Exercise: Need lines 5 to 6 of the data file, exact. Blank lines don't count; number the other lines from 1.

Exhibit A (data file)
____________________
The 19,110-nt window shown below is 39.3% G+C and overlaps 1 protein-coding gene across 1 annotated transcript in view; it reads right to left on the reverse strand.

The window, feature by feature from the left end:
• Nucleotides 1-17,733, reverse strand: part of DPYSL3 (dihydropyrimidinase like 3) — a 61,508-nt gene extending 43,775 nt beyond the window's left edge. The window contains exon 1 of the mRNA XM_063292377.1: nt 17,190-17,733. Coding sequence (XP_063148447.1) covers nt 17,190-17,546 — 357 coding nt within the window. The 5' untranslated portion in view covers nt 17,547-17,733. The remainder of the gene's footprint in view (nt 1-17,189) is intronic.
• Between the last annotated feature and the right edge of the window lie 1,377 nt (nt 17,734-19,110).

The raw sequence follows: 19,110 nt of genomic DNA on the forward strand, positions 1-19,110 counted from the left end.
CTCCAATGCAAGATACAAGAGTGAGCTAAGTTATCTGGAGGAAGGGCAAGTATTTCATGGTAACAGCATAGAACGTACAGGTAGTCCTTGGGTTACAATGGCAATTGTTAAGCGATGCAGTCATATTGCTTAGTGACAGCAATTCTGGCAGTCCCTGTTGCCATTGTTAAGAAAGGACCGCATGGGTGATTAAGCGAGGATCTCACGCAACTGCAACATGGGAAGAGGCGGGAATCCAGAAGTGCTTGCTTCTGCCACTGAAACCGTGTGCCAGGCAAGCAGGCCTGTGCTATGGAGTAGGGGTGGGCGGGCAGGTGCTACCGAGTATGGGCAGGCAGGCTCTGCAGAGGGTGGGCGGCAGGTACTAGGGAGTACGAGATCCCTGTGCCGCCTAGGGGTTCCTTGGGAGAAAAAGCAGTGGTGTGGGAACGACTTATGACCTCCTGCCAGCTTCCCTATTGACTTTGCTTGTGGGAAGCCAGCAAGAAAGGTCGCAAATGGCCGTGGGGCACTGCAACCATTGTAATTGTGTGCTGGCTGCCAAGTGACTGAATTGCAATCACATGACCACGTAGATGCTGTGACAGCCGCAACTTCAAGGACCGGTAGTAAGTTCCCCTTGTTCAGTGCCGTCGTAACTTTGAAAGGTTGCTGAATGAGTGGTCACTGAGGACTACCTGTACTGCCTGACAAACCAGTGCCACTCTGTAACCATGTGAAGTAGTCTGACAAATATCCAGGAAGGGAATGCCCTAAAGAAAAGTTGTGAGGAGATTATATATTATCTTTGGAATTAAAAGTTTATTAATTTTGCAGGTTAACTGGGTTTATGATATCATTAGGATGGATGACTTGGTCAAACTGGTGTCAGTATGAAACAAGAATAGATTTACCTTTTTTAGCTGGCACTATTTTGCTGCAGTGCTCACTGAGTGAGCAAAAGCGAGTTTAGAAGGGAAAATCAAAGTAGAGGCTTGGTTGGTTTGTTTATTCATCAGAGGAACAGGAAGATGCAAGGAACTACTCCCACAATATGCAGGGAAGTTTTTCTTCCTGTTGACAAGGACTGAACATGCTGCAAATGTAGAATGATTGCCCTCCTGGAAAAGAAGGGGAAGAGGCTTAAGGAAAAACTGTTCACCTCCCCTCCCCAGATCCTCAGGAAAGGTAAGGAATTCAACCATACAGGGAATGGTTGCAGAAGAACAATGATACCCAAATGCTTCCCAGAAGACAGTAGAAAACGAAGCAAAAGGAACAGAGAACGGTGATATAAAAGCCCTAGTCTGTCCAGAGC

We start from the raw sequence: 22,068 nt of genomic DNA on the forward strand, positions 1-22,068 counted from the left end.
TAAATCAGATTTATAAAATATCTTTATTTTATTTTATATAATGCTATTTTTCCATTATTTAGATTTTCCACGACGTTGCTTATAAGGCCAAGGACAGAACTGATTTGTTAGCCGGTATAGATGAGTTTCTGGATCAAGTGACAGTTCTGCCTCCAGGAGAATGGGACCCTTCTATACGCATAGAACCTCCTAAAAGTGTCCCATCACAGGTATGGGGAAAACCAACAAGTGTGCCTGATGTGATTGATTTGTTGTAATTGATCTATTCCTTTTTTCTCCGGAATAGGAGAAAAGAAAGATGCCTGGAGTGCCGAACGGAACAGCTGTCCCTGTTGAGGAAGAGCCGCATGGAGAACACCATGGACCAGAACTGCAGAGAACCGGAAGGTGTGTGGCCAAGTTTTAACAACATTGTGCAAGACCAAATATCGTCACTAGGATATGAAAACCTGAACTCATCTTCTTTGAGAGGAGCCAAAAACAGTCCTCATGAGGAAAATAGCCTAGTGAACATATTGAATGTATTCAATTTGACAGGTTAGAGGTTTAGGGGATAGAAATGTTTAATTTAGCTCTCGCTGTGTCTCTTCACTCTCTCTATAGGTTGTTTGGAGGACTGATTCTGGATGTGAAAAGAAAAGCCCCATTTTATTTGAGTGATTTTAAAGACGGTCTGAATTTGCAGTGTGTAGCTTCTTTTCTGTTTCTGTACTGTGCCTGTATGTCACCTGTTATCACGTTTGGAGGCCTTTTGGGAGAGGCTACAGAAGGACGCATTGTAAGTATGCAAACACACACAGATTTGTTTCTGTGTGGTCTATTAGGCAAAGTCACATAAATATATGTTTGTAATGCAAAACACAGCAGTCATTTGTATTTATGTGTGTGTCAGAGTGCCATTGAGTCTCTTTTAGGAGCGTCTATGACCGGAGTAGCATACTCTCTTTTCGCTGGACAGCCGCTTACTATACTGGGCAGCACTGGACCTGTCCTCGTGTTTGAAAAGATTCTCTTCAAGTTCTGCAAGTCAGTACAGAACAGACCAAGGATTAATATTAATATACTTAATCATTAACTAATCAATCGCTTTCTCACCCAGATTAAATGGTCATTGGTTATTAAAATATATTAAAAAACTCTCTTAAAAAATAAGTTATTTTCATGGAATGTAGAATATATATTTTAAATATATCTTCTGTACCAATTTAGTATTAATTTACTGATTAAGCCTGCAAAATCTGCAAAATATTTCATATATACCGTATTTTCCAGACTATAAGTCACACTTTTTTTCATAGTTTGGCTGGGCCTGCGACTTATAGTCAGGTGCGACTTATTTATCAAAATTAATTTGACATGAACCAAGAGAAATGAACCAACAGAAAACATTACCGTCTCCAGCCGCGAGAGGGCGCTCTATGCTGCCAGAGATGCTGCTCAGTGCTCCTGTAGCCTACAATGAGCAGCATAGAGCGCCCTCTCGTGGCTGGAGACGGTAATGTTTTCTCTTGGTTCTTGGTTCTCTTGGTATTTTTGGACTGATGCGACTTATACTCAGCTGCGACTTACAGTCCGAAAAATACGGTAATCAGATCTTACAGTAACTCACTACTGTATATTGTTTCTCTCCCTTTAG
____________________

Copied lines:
The raw sequence follows: 19,110 nt of genomic DNA on the forward strand, positions 1-19,110 counted from the left end.
CTCCAATGCAAGATACAAGAGTGAGCTAAGTTATCTGGAGGAAGGGCAAGTATTTCATGGTAACAGCATAGAACGTACAGGTAGTCCTTGGGTTACAATGGCAATTGTTAAGCGATGCAGTCATATTGCTTAGTGACAGCAATTCTGGCAGTCCCTGTTGCCATTGTTAAGAAAGGACCGCATGGGTGATTAAGCGAGGATCTCACGCAACTGCAACATGGGAAGAGGCGGGAATCCAGAAGTGCTTGCTTCTGCCACTGAAACCGTGTGCCAGGCAAGCAGGCCTGTGCTATGGAGTAGGGGTGGGCGGGCAGGTGCTACCGAGTATGGGCAGGCAGGCTCTGCAGAGGGTGGGCGGCAGGTACTAGGGAGTACGAGATCCCTGTGCCGCCTAGGGGTTCCTTGGGAGAAAAAGCAGTGGTGTGGGAACGACTTATGACCTCCTGCCAGCTTCCCTATTGACTTTGCTTGTGGGAAGCCAGCAAGAAAGGTCGCAAATGGCCGTGGGGCACTGCAACCATTGTAATTGTGTGCTGGCTGCCAAGTGACTGAATTGCAATCACATGACCACGTAGATGCTGTGACAGCCGCAACTTCAAGGACCGGTAGTAAGTTCCCCTTGTTCAGTGCCGTCGTAACTTTGAAAGGTTGCTGAATGAGTGGTCACTGAGGACTACCTGTACTGCCTGACAAACCAGTGCCACTCTGTAACCATGTGAAGTAGTCTGACAAATATCCAGGAAGGGAATGCCCTAAAGAAAAGTTGTGAGGAGATTATATATTATCTTTGGAATTAAAAGTTTATTAATTTTGCAGGTTAACTGGGTTTATGATATCATTAGGATGGATGACTTGGTCAAACTGGTGTCAGTATGAAACAAGAATAGATTTACCTTTTTTAGCTGGCACTATTTTGCTGCAGTGCTCACTGAGTGAGCAAAAGCGAGTTTAGAAGGGAAAATCAAAGTAGAGGCTTGGTTGGTTTGTTTATTCATCAGAGGAACAGGAAGATGCAAGGAACTACTCCCACAATATGCAGGGAAGTTTTTCTTCCTGTTGACAAGGACTGAACATGCTGCAAATGTAGAATGATTGCCCTCCTGGAAAAGAAGGGGAAGAGGCTTAAGGAAAAACTGTTCACCTCCCCTCCCCAGATCCTCAGGAAAGGTAAGGAATTCAACCATACAGGGAATGGTTGCAGAAGAACAATGATACCCAAATGCTTCCCAGAAGACAGTAGAAAACGAAGCAAAAGGAACAGAGAACGGTGATATAAAAGCCCTAGTCTGTCCAGAGC